We are often asked for information on lymphoedema:  what is it, what causes it, can it be avoided, what is the best way to deal with it, can it be managed?  These are questions we are asked on a very regular basis.   We asked one of our advisors, Mr Myles Smith if he would put something together that would be helpful for patients who are about to undergo surgery, or are struggling with the management of lymphoedema.  Myles enlisted the help of Mary Woods, who is a Nurse Consultant, Lymphoedema, also at the Royal Marsden.


Lymphoedema, in the context of surgery for melanoma, is swelling in a limb due to the excision of lymph glands and disruption of lymphatic vessels.  There is a life long risk of the development of lymphoedema when someone has undergone either a dissection (removal) of all lymph nodes in a basin (as in the axilla or armpit) or the groin (inguinal nodes); or a sentinel lymph node biopsy (SLNB).  Although lymphoedema can occur with either a sentinel node biopsy or node dissection, it is more frequent in those having a node dissection.

Although all patients who have undergone surgery to lymph node areas are at risk of the development of lymphoedema, studies that have been carried out give some indication of its development after surgery for melanoma.  For example, in trials of SLNB, the rate of lymphoedema range from 4.6-7.2% in the Sunbelt Trial (1) and the MSLT-I (2) trials respectively, with a rate of 12.5% for those having a node dissection in MSLT-I.  However, in case series and other studies, higher rates have been described, with higher risk of lymphoedema associated with higher body mass index, co-morbidities such as diabetes, and in the groin, whether the deep (iliac nodes) are also dissected as part of the operation.

After lymph node surgery, you can minimise your risk of developing lymphoedema with some simple daily care. The aim is to ensure that the area where the lymph nodes have been removed and the arm or leg closest to it, are kept free from infection and inflammation, as these can lead to swelling.

To reduce the risk of infection, keep your skin clean, well moisturised and free from cuts, breaks and trauma of any kind. Protecting the skin is important, so consider protecting your arm with gloves for activities such as gardening and your legs with long trousers and well fitting footwear. Reduce the risk of mosquito bites by using a good insect repellent and wear a high factor sunscreen when you are in the sun. If you do notice any signs of infection, you should visit your doctor as you may need a two week course of antibiotics.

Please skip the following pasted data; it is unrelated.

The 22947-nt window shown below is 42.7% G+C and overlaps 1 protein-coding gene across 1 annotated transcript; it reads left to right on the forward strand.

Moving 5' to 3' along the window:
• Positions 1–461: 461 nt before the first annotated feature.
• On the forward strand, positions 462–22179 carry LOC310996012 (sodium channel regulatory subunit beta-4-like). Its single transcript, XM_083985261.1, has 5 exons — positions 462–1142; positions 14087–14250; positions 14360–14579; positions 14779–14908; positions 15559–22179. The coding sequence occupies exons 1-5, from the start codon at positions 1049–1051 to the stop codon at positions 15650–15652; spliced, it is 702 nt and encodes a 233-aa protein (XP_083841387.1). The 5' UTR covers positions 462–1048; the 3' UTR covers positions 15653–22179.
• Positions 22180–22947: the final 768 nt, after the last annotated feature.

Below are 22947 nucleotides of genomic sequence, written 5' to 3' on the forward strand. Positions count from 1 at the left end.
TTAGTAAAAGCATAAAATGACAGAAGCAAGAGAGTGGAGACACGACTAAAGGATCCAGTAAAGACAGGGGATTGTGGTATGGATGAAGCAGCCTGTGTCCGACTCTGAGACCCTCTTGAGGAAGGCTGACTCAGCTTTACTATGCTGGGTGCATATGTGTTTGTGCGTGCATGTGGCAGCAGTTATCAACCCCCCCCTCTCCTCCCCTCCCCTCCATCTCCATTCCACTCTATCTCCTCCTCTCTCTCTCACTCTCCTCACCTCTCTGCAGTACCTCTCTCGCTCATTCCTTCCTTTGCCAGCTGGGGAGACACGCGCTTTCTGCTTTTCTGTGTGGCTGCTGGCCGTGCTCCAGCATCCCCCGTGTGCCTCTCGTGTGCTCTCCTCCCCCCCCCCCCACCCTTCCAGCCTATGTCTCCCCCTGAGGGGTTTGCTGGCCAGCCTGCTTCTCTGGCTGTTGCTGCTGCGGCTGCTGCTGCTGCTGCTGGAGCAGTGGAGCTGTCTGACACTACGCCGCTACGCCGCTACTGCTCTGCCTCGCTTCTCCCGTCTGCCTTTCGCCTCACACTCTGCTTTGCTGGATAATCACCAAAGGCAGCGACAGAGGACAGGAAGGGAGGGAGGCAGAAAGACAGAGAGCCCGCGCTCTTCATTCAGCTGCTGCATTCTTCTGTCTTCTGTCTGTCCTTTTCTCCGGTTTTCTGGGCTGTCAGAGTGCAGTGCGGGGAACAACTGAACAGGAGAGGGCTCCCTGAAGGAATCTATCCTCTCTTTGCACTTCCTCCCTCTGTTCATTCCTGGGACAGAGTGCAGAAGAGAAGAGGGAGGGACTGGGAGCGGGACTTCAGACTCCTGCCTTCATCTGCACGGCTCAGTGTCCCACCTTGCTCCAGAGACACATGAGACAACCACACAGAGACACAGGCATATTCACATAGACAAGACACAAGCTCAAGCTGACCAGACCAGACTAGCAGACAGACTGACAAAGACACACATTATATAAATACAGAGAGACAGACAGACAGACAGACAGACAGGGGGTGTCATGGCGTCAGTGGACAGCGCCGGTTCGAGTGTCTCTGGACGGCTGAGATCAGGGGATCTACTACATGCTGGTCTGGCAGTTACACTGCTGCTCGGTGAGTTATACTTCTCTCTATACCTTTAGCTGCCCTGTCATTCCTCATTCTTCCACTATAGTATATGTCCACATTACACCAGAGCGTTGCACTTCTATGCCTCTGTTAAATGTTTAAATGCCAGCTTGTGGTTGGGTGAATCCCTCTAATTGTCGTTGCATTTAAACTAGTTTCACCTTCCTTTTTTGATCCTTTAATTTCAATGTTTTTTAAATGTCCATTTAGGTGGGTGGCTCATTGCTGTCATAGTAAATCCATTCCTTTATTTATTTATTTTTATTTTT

To reduce the risk of inflammation, try to avoid extremes of heat or cold as these could trigger swelling. Exercise is good for lymph drainage but return to activities gradually and avoid over strenuous activities which can trigger swelling.

If you notice any signs of swelling, it is important to seek advice from a health care professional. Swelling can be more successfully managed when it is at an early stage and management may involve a number of approaches depending upon your needs. This may include the use of a compression garment to reduce and control the swelling which is particularly effective when you are active. A lymphoedema therapist will be able to advise you about any specific exercises you should complete and some people undergo a special form of skin massage to help with the swelling.

There are many people living well with lymphoedema, and if you have been affected, it may be helpful to contact the Lymphoedema Support Network, to access more information and gain support.

We are very grateful to Myles Smith & Mary Woods for their assistance.


  1. Faries MB, Thompson JF, Cochran A, et al. The impact on morbidity and length of stay of early versus delayed complete lymphadenectomy in melanoma: results of the multicenter selective lymphadenectomy trial (I). Ann Surg Oncol.2010;17:3324–9.
  2. Wrightson WR, Wong SL, Edwards MJ, et al. Complications associated with sentinel lymph node biopsy for melanoma. Ann Surg Oncol.2003;10:676–80.
  3. https://www.nhs.uk/conditions/lymphoedema/
  4. http://www.lymphoedema.org/